Just like everyone like everyone knows that Twinkies have an infinite shelf life, it has long been the case that hiking experts (including myself) roundly advise reducing pack weight to lower the risk of sustaining a hiking injury. However, the science on this matter casts doubt on what we’ve always thought was time-tested truth.
A 2009 study of 128 long distance hikers on the AT and PCT by Anderson, et. al., published in Wilderness and Environmental Medicine, failed to show a significant association between pack weight, footwear, and musculoskeletal injuries.
A survey conducted in 2013 by Distancehiking supports the findings in Dr. Anderson’s research. 317 long distance hikers who completed thru-hikes of the AT or PCT were asked whether they experienced “injury or more than a few days of aches and pains.” They were also asked quantify their base pack weight into one of five categories:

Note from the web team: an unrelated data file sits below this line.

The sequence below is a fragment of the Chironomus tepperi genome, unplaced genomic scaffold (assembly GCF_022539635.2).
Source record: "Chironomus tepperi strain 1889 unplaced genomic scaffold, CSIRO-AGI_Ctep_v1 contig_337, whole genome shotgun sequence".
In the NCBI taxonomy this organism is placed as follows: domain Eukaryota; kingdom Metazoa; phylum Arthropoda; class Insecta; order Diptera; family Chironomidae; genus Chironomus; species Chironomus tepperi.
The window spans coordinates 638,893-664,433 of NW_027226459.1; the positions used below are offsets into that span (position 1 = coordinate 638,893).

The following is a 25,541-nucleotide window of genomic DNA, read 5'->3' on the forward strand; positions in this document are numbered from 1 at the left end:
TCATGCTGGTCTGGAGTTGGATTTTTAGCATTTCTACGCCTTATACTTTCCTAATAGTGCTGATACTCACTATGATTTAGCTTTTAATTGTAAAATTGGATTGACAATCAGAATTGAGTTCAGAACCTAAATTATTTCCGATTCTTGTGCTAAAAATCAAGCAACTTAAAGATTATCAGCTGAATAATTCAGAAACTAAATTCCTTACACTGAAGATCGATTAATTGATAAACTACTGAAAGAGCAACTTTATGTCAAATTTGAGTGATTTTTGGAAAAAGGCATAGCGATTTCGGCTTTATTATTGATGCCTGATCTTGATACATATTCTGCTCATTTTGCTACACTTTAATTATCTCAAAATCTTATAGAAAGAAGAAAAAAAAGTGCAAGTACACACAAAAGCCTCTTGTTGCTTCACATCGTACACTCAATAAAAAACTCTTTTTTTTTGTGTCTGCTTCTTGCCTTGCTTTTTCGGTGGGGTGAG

- <10 lb
The results of the survey can be seen below:
At first glance, it would seem as though carrying a base pack weight under 15 lb is significantly associated with less chance of injury, but applying some simple statistics to the data shows that this is not the case.
The above data was analyzed using the chi-square test with a contingency table and found that pack weight and injury are not associated (chi-square = 2.794, P=.593, df = 4).
Reducing risk of injury in long distance hiking is probably a much more complicated matter than simple pack weight. Perhaps pack weight interacts with several other variables, like footwear, speed, pace, history of injury, and age? Which variables are more important? We won’t know for sure until there’s some good science to lead the way.